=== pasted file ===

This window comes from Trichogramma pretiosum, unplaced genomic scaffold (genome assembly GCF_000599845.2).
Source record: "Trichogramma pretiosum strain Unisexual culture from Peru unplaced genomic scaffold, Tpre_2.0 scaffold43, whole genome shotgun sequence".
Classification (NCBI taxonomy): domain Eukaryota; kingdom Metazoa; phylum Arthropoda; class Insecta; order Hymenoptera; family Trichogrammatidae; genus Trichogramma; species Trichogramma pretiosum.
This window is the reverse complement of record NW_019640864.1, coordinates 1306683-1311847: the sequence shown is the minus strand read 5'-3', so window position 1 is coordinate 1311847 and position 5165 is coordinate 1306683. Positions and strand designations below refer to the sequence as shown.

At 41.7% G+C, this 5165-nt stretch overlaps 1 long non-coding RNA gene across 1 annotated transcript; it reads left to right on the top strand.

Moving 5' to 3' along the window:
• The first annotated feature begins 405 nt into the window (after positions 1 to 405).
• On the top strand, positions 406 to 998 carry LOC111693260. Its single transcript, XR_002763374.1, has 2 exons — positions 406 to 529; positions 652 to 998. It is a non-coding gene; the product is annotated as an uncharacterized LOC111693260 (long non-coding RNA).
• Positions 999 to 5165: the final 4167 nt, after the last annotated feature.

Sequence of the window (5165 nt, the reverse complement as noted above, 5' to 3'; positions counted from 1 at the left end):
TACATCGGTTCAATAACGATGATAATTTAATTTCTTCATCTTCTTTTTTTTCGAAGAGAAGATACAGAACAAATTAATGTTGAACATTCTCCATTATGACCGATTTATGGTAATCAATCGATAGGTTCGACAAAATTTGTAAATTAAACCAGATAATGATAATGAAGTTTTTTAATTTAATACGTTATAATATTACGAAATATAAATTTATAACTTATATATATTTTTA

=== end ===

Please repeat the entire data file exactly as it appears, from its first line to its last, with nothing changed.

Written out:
This window comes from Trichogramma pretiosum, unplaced genomic scaffold (genome assembly GCF_000599845.2).
Source record: "Trichogramma pretiosum strain Unisexual culture from Peru unplaced genomic scaffold, Tpre_2.0 scaffold43, whole genome shotgun sequence".
Classification (NCBI taxonomy): domain Eukaryota; kingdom Metazoa; phylum Arthropoda; class Insecta; order Hymenoptera; family Trichogrammatidae; genus Trichogramma; species Trichogramma pretiosum.
This window is the reverse complement of record NW_019640864.1, coordinates 1306683-1311847: the sequence shown is the minus strand read 5'-3', so window position 1 is coordinate 1311847 and position 5165 is coordinate 1306683. Positions and strand designations below refer to the sequence as shown.

At 41.7% G+C, this 5165-nt stretch overlaps 1 long non-coding RNA gene across 1 annotated transcript; it reads left to right on the top strand.

Moving 5' to 3' along the window:
• The first annotated feature begins 405 nt into the window (after positions 1 to 405).
• On the top strand, positions 406 to 998 carry LOC111693260. Its single transcript, XR_002763374.1, has 2 exons — positions 406 to 529; positions 652 to 998. It is a non-coding gene; the product is annotated as an uncharacterized LOC111693260 (long non-coding RNA).
• Positions 999 to 5165: the final 4167 nt, after the last annotated feature.

Sequence of the window (5165 nt, the reverse complement as noted above, 5' to 3'; positions counted from 1 at the left end):
TACATCGGTTCAATAACGATGATAATTTAATTTCTTCATCTTCTTTTTTTTCGAAGAGAAGATACAGAACAAATTAATGTTGAACATTCTCCATTATGACCGATTTATGGTAATCAATCGATAGGTTCGACAAAATTTGTAAATTAAACCAGATAATGATAATGAAGTTTTTTAATTTAATACGTTATAATATTACGAAATATAAATTTATAACTTATATATATTTTTA